Watch this movie: The Last Station

All, everything that I understand, I understand only because I love. Leo Tolstoy

I love the Russian authors especially Leo Tolstoy and Anna Karenina is my favorite of the two of his novels I have read. War and Peace being the other one, the one that is sometimes described as the greatest novel ever written. It was the love of these books that led me to rent the movie, The Last Station, a 2009 biopic (widely available in 2010) about the last year of Tolstoy’s life. The movie is based on Jay Parini’s biographical novel of the same name and from the description of the movie, I assumed Tolstoy, himself, beautifully played by Christopher Plummer, would be the story’s focus, but for me, it was actually Tolstoy’s wife Sofia, played by Helen Mirren, who stole the show. Actually it was Helen Mirren’s performance as Sofia.

The story’s overarching conflict centers on a question of ownership: When it comes to Tolstoy’s work, to whom does it belong, his wife and family or the Russian people? Vladimir Chertkov, devoted friend and the leader of Tolstoy’s faithful followers, the Tolstoyans, are attempting to persuade Tolstoy to sign away all of his rights to his work, an agreement that would make most modern day authors cringe and one that causes Sofia great consternation and emotional distress. It’s hard not to sympathize with her, though, when you learn the facts: On the eve of their wedding Tolstoy handed Sofia his diaries chronicling his past sexual escapades. Undeterred by that oh-so-romantic gesture, she bore the man 13 children, five of whom died in childhood and in the midst of all this, she gave him the peace and quiet necessary to write two of the most important novels of the 19th century. And she managed the family’s financial affairs. But here’s the clincher, at least for me: In the early years of their marriage Sofia acted as her husband’s secretary and proofreader and in that capacity she copied by hand--yep, you read it right, she copied by hand!--War and Peace, no fewer than seven times from beginning to end! It’s a matter of fact, of record. And now the guy wants to sign away his rights and the income that sustains his family?!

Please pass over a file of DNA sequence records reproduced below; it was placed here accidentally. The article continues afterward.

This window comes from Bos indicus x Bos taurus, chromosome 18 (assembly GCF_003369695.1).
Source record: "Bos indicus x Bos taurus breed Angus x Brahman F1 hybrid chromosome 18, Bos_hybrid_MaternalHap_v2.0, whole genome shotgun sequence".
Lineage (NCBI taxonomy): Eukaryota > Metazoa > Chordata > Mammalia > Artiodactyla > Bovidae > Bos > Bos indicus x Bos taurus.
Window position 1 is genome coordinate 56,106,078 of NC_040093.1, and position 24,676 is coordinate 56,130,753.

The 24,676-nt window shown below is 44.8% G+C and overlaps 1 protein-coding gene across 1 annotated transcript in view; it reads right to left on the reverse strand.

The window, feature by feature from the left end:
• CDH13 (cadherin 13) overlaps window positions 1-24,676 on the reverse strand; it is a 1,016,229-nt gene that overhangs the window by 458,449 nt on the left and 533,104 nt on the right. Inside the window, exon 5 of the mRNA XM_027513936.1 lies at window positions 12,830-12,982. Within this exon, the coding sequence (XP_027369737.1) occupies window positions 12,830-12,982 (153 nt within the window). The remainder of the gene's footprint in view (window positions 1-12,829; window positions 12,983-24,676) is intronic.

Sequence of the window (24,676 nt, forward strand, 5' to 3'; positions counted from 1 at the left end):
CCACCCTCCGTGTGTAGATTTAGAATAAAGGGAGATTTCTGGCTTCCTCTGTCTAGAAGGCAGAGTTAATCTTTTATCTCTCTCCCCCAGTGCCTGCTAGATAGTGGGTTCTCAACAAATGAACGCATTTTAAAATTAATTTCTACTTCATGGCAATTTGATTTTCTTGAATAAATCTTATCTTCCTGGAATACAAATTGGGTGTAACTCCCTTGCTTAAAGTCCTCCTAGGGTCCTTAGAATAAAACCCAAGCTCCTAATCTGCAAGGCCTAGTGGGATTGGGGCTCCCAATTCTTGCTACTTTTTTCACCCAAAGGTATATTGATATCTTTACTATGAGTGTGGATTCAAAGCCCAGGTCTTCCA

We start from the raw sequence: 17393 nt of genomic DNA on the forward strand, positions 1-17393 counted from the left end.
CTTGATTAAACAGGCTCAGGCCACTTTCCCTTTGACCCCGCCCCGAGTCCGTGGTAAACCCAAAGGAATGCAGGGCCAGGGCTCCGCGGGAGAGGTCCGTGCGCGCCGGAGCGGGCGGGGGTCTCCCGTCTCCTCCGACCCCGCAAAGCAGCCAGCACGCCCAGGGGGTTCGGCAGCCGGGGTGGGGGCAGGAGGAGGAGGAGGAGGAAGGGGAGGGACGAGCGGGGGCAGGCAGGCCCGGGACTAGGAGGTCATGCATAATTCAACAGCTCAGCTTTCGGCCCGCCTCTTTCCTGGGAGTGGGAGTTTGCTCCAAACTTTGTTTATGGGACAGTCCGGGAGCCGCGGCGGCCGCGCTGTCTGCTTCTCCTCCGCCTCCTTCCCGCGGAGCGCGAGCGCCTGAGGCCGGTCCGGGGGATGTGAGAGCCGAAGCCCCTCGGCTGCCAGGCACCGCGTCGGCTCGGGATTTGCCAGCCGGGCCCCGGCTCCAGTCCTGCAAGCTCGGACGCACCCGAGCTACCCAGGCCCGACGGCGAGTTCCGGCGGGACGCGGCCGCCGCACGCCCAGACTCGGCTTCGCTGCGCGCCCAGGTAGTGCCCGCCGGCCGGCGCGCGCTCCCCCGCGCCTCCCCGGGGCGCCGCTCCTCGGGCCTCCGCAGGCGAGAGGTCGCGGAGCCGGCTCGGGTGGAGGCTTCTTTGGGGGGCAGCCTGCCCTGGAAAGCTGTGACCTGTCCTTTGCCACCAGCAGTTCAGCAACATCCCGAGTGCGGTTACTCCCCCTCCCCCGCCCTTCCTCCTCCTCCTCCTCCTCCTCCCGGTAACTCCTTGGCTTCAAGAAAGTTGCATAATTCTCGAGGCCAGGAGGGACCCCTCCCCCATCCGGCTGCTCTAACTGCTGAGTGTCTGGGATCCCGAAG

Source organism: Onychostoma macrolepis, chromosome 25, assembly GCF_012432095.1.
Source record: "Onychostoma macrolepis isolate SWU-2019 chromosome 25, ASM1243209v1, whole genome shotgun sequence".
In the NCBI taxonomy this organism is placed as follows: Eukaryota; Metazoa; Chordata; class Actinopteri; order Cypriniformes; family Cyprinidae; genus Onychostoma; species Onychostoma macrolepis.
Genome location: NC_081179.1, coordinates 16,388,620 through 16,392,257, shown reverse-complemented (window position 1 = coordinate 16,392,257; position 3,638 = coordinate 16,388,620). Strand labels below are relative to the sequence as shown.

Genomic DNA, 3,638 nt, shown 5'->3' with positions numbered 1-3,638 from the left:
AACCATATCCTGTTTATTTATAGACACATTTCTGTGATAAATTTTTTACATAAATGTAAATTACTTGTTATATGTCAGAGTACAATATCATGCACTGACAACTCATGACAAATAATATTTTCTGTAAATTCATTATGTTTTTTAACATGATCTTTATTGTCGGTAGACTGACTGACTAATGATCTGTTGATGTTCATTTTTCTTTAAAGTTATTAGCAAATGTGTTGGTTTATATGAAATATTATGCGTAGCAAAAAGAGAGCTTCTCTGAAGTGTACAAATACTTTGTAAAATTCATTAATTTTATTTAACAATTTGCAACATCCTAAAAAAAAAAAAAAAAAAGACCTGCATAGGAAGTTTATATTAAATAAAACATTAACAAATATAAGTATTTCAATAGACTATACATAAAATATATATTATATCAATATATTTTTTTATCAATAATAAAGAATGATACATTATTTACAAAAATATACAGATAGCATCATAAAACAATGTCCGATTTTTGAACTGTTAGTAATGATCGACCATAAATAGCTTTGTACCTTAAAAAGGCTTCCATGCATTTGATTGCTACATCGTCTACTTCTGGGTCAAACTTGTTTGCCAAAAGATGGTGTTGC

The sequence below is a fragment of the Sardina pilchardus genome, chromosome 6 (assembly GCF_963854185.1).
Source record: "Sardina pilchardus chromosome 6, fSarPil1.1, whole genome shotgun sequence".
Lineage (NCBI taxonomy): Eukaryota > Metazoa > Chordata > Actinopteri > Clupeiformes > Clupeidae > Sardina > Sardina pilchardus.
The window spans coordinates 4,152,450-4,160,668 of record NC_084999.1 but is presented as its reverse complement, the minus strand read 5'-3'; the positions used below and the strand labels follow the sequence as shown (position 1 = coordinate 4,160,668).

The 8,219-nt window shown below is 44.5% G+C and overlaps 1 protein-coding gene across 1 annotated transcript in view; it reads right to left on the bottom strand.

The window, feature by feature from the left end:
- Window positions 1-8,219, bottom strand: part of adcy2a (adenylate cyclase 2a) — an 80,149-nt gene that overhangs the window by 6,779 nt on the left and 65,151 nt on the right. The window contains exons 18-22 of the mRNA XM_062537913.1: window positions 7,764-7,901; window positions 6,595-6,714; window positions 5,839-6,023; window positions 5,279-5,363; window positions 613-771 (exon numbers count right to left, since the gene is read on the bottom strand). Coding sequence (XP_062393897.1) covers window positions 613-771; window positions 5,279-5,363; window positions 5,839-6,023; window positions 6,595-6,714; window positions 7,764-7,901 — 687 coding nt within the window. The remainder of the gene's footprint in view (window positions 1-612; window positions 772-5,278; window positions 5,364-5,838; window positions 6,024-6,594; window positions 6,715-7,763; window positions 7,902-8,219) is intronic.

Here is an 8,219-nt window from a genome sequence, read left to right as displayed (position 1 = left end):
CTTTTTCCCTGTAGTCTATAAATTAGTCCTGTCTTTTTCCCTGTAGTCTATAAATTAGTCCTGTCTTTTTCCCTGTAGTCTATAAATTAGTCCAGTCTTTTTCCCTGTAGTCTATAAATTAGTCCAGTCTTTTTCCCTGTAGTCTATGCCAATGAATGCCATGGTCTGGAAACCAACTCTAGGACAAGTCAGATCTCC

For me, this was the actual story’s focus, this personal, intimate battle that wages (or rages) between Sofia and her beloved Lyovochka (Sofia’s affectionate name for Leo Nikolayevich). They have always shared a great love for one another, albeit tempestuous at times, but Tolstoy, with his public calls for universal peace, chastity, women’s freedom, and the abolishment of private property, hardened through the years into a clear voice for the social reform that was such a prominent theme in his written work. At 82, when the movie begins, he’s become the Russian nation’s most famous utopian. The people revere him as a savior. His followers live in communes that could be prototypes for those that were prevalent in the 1960’s.“I don’t think he’s Christ,’’ says Tolstoy’s doctor (played by John Sessions). “Christ is Christ. I do believe he’s a prophet, though.’’ Sofia, on the other hand, has remained traditional. She married a count in a church. She was a countess and therefore entitled to the lifestyle to which she was accustomed. On a deeper, more emotionally affecting level, she felt she was losing Tolstoy to people who didn’t understand him, who only meant to use him to further their own fanatical beliefs. She goes to theatrical lengths to prevent this from happening. It is almost unbearable to watch her histrionics and yet your heart is torn for her, for her suffering.

Helen Mirren makes you see this, feel Sofia’s torment. Mirren’s performance is superb verging as it does on the melodramatic but with such exquisite precision, you can’t dismiss it as over the top. There is one scene where she crumples to the floor with as much grace and pathos as Anna Pavlova in her role as the dying swan. Mirren received many nominations for her portrayal of Sofia and won the Best Actress award at the 2009 Rome International Film Festival.

If you haven’t seen it, The Last Station is worth watching for her performance alone.

Comments

Thank you so much for this suggestion! I keep seeing it in the "recommended for you" section on Netflix, but running past it for some reason. But now reading your review makes me want to go ahead and watch it!
Barbara Sissel said…
You are so welcome, Kathryn. I'd love to hear your comments once you've seen it. I keep thinking about it ... how complex the man was in real life and it seems as if his writings reflected that. They were a mirror of himself. I think that's what Sofia knew, maybe, and while it drew her, that utopian aspect of his character, it also frightened her. There are lots of layers to this subject matter!

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